‘The first task,’ Mr. G recalled, ‘was to gather in the money: to track it down and to recover it.’ Although Mr. J had in fact sold his original company to its long-serving Swiss manager at the end of the 1980s, he had continued to trade and deal independently as a sole trader. By the time of this death his interests and his assets were once more scattered over five continents, The process of recovering the J fortune took the best part of three years to complete, but in the end was almost entirely successful. The was only one bad debt, in Hong Kong.

(p32)

Finally, we confirm the date of Mr. J’s death and also the location. New York..? That’s a surprise to me. And even moreso that it was ‘unexpected’. Perhaps a heart attack?

Also of interest to me are the words ‘all his resources should – at the time of death – pass to the Foundation’. What does this mean? Did Mr. J abandon his family and in-laws and donate his entire fortune to the Foundation he created? Is this the cause of the summer retreat/K-house falling into disrepair and becoming a haikyo? What became of his widow and her family after he died?

Questions, questions. We cannot say for sure that he left them with nothing. Perhaps his donations to them were omitted from the book for brevity or because of their personal nature. One thing is on my mind though. Does this somehow connect to the ominous words of Kaede-san, the Japanese blogger who first wrote about the Royal House?

ただ、ネットでは全く情報もなく図書館やら行って調べました。
調べていくうちに知らない方がよかったことも知ってしまったような感覚になりました。

Translated:

But because there was no information on the internet, I went to the library to research. While there, I felt that I’d learned something I’d prefer not to have known.

He has since removed the pages he posted about the haikyo, which is strange. But here’s the link for posterity anyway. Perhaps he learned that the family were thrown into disarray from Mr. J’s sudden death and loss of financial support..? It’s still just a theory.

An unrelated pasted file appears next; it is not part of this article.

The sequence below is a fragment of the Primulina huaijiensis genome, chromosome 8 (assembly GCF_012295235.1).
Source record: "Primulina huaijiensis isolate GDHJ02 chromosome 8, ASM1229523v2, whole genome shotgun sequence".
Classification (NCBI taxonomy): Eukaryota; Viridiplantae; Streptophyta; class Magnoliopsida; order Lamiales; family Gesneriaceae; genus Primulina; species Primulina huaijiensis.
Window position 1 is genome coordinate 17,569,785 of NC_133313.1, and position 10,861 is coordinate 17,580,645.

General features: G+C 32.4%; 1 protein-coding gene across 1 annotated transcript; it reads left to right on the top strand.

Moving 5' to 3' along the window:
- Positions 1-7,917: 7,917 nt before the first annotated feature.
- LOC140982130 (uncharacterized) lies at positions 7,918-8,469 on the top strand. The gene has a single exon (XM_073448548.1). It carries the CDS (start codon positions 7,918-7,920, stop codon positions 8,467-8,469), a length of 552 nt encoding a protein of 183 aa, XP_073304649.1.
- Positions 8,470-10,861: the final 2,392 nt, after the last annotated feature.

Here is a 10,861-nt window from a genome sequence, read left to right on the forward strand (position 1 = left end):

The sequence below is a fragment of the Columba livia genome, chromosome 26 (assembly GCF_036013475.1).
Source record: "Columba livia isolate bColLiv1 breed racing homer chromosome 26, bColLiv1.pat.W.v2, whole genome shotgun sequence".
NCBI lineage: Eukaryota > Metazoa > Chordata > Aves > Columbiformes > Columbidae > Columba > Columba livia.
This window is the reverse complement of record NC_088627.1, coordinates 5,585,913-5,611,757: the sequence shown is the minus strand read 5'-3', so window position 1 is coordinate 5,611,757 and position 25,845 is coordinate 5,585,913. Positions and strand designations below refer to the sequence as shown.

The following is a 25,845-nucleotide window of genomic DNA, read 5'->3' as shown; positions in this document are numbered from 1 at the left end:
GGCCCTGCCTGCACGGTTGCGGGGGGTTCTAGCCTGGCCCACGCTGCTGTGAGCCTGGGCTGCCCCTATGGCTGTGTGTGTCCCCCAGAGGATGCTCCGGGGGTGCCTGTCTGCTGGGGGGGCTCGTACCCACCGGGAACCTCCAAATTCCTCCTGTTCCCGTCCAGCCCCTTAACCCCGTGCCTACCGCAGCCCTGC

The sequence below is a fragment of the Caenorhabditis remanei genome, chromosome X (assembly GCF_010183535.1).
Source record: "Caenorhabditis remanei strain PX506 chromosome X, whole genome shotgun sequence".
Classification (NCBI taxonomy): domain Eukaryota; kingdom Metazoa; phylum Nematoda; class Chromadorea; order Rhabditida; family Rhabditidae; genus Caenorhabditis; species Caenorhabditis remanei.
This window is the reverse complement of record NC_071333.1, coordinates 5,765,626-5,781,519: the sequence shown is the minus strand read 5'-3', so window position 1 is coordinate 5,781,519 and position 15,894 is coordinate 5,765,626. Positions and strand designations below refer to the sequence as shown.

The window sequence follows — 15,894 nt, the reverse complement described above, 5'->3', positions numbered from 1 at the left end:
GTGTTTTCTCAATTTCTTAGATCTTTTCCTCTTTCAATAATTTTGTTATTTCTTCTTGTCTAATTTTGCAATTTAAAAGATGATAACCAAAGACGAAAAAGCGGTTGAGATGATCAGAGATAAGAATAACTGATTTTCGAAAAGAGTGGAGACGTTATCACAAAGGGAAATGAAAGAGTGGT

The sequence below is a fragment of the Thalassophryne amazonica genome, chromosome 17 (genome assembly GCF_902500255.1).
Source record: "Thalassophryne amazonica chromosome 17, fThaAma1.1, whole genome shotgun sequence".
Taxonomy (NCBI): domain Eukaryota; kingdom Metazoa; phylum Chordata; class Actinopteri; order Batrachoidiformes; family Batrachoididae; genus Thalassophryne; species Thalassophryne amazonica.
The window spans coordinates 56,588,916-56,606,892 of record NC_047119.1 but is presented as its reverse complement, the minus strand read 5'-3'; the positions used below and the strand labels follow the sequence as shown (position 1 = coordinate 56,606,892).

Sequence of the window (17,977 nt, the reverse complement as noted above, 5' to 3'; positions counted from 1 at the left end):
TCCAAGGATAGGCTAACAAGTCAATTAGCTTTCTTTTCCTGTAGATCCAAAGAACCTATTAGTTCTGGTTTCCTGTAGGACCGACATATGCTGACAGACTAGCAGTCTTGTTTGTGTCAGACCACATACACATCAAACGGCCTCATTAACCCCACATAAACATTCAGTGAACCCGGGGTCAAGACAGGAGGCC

Well then, now all that remains is the mammoth task of figuring out just who the K family were and what happened to their house. Hmm…

New! Conclusion to the Royal House Haikyo Mystery

19 comments on “Tying Up a Loose End at the Royal House
  1. Don Lewis says:

    I stumbled on your page purely by accident (a pop up ad) while reading an article in one of the online news sites. I found it intriguing, being stationed on Okinawa for an accumulative 5 years. I had the opportunity explore some of the Haikyo sites there. Your story on the Royal House, I found it intriguing and want to wish you the best of luck in bringing this to a beneficial closure. Thanks for sharing what you found, and keep up the good work.

  2. ken says:

    i manage to dig up the link and it sad
    it sound sad after translating using google translate (due to bad translation)

  3. Jerwood says:

    hello, so i found the foundation and can’t understand why a foundation that has millions of pounds to give away could not take care of what was an important part of this man’s life?

  4. sarahradley says:

    Fascinating study, beautiful images. I admire your discretion. Found Mr. J; not too difficult, as you said. Wonderful foundation. From the appearance of at least one of the rooms in the Royal House, it looks like relatives began sorting things after the lady’s death. It looks sad, but I’m not sure it’s terribly unusual when there’s a big gulf between generations, in Japan or in Europe/US. In Japan it may have been a bit less proper to fight publicly for inheritance, so perhaps it didn’t occur to more distant relatives to stake a claim to the house. Looking forward to your future research!